In many companies the people responsible for buying the exhibit also use their exhibit when their company goes to a trade show or exhibition.  But in a large number of instances, the people who use the exhibit are a very different group than those who oversee the design and production of the exhibit.  What happens when the goals of the buyers don’t meet up with the goals and needs of the users?  In all likelihood the investment in the show will not see its potential return fulfilled.

Let’s see how the goals of the two groups might diverge, starting with the buyers.  When it comes to acquiring new exhibit properties, the responsibility falls onto marketers, sales people and increasingly other functional areas of the company.  These other areas may be purchasing or procurement staff with little or no familiarity with exhibit marketing.

The main drivers for the decision-making process may vary widely from building brand to achieving the lowest cost per square metre – and everything in between.  Typically the main factors are:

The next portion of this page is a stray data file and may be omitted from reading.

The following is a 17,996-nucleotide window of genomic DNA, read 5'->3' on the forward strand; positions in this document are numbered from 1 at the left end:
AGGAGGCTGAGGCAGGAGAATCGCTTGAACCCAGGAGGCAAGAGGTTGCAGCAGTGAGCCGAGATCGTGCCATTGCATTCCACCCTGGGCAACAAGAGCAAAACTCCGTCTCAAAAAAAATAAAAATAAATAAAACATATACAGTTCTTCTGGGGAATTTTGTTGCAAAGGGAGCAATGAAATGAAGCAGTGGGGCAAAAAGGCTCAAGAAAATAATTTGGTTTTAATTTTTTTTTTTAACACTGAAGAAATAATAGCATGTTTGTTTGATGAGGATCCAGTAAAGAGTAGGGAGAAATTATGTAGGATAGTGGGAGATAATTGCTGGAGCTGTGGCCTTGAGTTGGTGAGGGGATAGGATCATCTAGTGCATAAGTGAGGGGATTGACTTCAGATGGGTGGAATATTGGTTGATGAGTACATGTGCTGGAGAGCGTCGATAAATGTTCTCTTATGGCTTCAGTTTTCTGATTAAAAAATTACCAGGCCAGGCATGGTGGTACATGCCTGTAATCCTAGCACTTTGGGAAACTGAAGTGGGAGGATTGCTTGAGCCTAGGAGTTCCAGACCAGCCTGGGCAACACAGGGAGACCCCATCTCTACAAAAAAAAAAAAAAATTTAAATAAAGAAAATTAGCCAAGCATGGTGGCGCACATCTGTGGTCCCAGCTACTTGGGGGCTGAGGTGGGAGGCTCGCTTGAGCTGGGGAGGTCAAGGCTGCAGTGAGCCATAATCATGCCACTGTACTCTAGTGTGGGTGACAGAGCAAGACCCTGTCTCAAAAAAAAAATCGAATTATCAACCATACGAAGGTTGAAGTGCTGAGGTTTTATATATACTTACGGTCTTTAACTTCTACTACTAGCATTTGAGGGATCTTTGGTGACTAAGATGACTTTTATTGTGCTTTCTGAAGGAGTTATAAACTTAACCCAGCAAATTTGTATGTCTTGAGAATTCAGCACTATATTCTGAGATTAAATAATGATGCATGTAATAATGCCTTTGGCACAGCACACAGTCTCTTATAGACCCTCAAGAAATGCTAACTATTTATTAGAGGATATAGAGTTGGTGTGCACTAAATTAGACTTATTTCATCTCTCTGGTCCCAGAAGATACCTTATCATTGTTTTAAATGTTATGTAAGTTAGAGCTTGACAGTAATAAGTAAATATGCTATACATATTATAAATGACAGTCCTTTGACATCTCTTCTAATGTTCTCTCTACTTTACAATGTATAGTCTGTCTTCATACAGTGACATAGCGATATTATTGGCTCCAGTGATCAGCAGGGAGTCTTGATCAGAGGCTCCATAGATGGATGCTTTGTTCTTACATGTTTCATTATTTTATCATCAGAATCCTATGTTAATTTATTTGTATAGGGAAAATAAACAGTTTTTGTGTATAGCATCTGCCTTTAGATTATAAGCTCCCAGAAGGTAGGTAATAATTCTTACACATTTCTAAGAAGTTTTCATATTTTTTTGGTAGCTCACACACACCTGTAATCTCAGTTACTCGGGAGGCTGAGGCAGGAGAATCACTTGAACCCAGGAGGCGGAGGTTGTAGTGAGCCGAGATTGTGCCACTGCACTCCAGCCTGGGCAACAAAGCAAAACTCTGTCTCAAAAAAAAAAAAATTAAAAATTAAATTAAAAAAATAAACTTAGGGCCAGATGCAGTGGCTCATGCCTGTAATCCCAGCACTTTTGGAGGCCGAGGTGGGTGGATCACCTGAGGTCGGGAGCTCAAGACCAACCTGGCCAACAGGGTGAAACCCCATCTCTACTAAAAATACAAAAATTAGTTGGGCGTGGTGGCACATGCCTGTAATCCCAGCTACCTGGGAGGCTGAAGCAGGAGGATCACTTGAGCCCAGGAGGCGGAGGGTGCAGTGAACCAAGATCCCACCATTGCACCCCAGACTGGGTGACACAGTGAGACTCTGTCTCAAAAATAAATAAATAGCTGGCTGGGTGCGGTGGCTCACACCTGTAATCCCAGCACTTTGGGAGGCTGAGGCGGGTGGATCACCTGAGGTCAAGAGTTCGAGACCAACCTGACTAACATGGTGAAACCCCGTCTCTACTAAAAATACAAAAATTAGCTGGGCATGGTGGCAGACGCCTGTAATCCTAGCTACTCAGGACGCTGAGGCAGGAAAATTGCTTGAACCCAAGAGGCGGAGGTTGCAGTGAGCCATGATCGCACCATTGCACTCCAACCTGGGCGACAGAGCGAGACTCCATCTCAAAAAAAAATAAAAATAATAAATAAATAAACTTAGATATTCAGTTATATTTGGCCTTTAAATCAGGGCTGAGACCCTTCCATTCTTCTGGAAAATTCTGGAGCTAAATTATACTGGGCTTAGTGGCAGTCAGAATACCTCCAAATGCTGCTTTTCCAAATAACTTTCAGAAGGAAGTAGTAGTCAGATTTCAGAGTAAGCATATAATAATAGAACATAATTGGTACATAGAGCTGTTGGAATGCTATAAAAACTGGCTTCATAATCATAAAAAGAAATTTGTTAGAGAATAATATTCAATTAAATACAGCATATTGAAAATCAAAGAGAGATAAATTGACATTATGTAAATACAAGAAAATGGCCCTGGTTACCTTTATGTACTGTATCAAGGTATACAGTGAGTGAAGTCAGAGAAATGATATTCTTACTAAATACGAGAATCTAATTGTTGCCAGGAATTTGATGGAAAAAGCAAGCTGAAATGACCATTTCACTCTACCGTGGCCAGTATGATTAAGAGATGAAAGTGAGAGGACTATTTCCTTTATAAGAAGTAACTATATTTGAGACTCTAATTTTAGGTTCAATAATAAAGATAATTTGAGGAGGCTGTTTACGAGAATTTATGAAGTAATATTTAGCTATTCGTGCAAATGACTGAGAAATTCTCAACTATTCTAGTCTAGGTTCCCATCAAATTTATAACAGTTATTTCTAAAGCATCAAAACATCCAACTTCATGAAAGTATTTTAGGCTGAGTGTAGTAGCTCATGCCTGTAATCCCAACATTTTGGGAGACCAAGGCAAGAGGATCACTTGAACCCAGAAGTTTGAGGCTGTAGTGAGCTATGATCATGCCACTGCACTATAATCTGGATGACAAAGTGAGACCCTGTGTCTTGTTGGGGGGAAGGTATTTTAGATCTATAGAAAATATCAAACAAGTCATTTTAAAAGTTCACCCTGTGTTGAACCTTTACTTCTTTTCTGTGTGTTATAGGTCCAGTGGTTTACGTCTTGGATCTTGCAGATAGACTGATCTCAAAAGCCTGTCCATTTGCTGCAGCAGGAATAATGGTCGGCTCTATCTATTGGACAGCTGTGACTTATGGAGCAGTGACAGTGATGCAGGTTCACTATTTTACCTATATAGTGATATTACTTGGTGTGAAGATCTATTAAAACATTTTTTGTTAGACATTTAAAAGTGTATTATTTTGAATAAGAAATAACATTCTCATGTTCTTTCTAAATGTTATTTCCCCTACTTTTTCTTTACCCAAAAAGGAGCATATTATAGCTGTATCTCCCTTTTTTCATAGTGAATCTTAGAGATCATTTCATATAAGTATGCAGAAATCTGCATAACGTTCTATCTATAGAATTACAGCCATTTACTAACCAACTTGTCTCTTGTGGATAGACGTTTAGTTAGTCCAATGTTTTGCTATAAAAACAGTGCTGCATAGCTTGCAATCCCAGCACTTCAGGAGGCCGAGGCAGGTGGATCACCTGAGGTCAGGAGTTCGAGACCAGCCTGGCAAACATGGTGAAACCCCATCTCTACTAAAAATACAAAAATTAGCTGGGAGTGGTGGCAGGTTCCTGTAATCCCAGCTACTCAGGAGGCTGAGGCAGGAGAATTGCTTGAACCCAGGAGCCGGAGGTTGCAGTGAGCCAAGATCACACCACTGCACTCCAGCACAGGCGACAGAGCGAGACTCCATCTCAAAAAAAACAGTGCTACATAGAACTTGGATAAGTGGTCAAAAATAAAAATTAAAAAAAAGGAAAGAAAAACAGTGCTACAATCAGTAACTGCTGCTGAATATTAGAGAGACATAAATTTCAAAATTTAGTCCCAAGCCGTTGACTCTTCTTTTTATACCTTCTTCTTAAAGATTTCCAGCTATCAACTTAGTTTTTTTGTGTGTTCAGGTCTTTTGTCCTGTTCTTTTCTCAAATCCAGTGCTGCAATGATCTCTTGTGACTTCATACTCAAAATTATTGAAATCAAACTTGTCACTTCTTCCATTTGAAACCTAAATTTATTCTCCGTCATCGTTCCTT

• Creating marketing impact
  • Cost savings in production
  • Low operating costs

Major concerns from those who work the trade show floor tend to centre around meeting their objectives for the show:

  • Stimulating visitor traffic with targeted appeal
  • Creating effective workspace
  • Easing problems associated with installation and dismantling

A key element of the solution to this misalignment of goals is communication.  There are questions that can open up topics and provide answers that close that gap.  Outlined below are some essential questions and discussion points that need to be shared by each group:

What Buyers Should Ask…..

  • What is the exhibit trying to accomplish?
  • Do the objectives vary from show to show?
  • Does the work environment created in the booth support the reasons for exhibiting at the show?
  • Who are the booth staff, and what is their role in setting up and tearing down the exhibit?

What Exhibit Users should share….

  • How can we change the appeal of the exhibit to more closely match the interests of our target segment at each show?
  • Do you know how we spend a typical day in the exhibit?
  • Can we get the most out of our design without bankrupting our I&D budget?
  • In smaller shows can we have a sharp looking booth that I can set up easily in a short time?

Have you got more ideas on how best to close the gap between those that buy your exhibit and those that man the booth. We would love to hear your comments and suggestions.

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